Jessica Miller-Merrell | , , , ,| By
Everyone has a preference, a favorite, and a taste for a certain kind of burger with bun. My friend Martha is quite particular about her food. She always orders the cheeseless cheeseburger that is well done at our favorite burger joint. Me, I like the Hawaian burger with a pineapple, terryaki and medium rare. Resumes are a lot like job seeker and candidate resumes. As recruiters we have a taste for a preferred style or format that isn’t always everyone’s cup of tea, or burger if you will.
Hold the Mayo — Candidate Resumes
Personally, I like a clean and formatted resume. My favorite is the objectiveless resume. Remove that objective and go straight to the point focusing on qualifications and your expertise. My preferences might result in me looking for a candidate but that’s the nature of the game. Some people prefer a cheeseless cheeseburger and others ask for an extra slice.
- Resumes are subjective. So are cheeseburgers, hamburgers, boca burgers, or whatever. Some hiring managers prefer an objective, others are
particular about a coverletter, and some have no opinion whatsoever. I once had a hiring manager who would not interview any candidate who misspelled a state abbreviation. If you were a candidate with the right credentials but accidentally wrote Missouri’s state abbreviation as MI instead of MO, you were out of luck.
- Preferences matter. Because recruiters, hiring managers, and human resource professionals spend 6 seconds skimming your resume, job seekers need to make a great first impression. The photo below is from an eye-mapping study from 2012 the studied recruiter’s resume viewing habits and the amount of time spent. The red spots on the page indicate the greatest time spent during those 6 seconds. Sometimes the job descriptions spells out those preferences for you asking you to include a cover letter, design portfolio, or salary history.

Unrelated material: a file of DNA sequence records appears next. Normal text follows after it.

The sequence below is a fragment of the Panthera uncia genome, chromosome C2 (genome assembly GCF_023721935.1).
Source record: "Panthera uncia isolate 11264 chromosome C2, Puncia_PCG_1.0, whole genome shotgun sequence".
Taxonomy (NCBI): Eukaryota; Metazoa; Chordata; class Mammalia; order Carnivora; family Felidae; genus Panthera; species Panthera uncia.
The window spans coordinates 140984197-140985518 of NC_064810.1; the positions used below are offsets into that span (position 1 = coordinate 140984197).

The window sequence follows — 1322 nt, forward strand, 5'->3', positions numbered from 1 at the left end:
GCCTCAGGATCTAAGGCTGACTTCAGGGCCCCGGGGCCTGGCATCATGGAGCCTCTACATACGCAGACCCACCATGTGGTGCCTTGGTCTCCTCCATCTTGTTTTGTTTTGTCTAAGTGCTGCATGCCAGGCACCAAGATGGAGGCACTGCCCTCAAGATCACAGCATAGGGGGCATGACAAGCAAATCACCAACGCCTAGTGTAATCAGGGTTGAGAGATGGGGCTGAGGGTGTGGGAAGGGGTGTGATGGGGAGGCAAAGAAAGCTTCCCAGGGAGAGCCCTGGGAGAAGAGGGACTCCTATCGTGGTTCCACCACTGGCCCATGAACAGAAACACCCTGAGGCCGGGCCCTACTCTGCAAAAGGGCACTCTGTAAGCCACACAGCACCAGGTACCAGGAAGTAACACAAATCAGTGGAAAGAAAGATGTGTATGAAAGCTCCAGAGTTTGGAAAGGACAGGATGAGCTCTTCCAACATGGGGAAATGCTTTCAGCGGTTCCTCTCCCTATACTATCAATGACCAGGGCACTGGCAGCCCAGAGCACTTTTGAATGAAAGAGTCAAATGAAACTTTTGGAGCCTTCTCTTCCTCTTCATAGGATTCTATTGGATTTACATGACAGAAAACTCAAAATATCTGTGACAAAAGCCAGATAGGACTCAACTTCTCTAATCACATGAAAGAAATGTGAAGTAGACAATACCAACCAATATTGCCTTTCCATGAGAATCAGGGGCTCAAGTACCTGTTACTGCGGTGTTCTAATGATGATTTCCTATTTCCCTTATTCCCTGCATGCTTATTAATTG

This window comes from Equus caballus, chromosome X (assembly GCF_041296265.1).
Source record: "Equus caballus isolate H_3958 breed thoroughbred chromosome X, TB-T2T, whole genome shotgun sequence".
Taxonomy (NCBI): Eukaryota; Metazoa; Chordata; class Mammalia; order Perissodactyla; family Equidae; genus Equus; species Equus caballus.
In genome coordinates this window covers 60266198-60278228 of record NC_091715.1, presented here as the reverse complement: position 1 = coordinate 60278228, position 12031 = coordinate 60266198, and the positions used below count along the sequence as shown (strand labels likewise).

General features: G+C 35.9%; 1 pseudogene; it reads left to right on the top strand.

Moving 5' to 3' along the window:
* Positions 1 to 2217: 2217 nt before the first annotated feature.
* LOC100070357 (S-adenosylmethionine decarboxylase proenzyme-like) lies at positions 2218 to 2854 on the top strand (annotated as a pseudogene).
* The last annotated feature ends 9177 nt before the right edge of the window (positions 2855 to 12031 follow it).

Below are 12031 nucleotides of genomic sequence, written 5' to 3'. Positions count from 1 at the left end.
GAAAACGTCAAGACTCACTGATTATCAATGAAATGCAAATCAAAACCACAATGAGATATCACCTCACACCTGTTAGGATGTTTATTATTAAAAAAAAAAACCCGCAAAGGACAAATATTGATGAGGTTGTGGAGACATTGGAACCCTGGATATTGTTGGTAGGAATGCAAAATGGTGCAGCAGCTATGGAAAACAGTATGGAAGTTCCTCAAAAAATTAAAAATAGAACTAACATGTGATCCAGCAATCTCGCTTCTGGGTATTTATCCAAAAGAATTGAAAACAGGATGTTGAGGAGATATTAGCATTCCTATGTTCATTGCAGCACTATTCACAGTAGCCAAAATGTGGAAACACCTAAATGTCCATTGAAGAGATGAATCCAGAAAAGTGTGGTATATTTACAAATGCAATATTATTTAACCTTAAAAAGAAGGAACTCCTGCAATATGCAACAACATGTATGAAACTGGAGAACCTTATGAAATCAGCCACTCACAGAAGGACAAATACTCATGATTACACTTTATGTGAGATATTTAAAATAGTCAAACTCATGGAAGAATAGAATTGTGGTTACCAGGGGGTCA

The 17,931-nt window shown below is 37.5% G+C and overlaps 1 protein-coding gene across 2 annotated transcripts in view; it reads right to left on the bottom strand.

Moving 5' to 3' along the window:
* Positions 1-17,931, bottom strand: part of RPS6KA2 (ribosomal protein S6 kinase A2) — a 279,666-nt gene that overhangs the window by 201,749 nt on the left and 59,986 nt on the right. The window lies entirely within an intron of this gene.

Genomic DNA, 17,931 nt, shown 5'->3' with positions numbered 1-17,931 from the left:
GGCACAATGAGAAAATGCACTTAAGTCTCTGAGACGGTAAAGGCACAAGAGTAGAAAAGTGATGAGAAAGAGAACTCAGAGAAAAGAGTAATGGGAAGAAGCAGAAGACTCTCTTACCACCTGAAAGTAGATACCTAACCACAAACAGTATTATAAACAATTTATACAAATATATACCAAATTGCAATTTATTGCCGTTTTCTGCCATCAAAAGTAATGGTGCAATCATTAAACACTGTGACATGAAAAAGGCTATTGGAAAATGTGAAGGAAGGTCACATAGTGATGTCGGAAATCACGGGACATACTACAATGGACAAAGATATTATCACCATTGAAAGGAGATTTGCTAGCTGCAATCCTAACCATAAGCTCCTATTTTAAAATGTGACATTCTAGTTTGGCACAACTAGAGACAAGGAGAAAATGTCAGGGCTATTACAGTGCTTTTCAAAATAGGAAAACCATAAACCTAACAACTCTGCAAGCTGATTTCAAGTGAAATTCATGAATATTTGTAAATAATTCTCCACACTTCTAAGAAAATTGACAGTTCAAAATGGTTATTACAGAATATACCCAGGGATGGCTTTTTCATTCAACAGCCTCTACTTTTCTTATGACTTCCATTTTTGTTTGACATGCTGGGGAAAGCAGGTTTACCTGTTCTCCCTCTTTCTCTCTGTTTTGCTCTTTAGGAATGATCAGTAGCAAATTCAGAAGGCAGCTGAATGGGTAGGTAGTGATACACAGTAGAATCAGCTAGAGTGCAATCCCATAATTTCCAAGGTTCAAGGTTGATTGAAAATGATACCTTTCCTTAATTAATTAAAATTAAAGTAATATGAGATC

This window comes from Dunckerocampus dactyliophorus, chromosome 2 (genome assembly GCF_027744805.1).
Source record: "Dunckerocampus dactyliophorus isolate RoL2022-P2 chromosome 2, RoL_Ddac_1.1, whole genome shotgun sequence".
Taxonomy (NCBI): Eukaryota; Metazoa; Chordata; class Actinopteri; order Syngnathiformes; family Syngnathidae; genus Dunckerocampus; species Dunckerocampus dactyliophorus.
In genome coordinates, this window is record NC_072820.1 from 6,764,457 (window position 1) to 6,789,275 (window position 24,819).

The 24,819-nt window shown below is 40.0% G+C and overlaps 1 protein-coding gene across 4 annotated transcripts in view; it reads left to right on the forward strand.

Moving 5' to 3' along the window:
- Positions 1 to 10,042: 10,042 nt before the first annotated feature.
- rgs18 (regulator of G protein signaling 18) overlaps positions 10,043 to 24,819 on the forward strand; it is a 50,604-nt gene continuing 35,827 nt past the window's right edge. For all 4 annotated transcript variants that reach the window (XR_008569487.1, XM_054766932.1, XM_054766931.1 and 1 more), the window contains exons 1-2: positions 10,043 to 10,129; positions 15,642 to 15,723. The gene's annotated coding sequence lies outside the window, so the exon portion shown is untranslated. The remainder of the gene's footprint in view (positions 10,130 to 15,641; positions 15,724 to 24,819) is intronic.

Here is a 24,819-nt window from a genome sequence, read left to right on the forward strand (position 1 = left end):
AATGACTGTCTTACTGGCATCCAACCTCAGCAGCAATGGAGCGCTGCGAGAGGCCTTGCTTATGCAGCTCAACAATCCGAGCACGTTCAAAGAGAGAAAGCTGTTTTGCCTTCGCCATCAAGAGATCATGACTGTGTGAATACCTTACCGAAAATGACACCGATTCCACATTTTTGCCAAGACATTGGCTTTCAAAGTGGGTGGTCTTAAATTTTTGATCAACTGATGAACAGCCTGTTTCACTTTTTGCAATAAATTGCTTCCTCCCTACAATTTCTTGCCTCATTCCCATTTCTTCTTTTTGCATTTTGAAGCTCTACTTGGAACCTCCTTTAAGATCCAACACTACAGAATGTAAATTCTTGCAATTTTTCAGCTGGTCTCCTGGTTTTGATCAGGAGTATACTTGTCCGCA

- Go bold or go home. A growing number of job seekers are creating a job search campaign to gain the attention of the hiring manager. While the viral quality of these campaigns are appealing, they are not right for every position or industry. Consider targeting your job search to reach your preferred company through quality content, a solid resume, and networking. It can happen. We recruiters and HR folks prefer the traditional job search. It is just how we are wired to be.
- Stay positive & focused. Not every cheeseburger can be their favorite. Not every resume appeals to every hiring manager’s tastes. Some prefer portabella mushrooms while others enjoy extra bacon. What is important is to be yourself and articulate your uniqueness and experiences through your resume. Stay inward focused but also outward and look to ways to improve your plating & presentation skills by refining your resume, coverletter, or even your interview. Because as the candidate we are so focused on ourselves we fail to see the ingredients or characteristics that attract others. Use persons with whom you trust and experts to provide you with outside opinions and guidance to help you refine your recipe.
Resume and Cover Letter Preferences
Cover letter preferences just like candidate resumes are no different. Some prefer to leave them off altogether while others will disqualifying you for failing to follow recruiters instructions. Your resume format and style helps to define you. Consider your branding message carefully.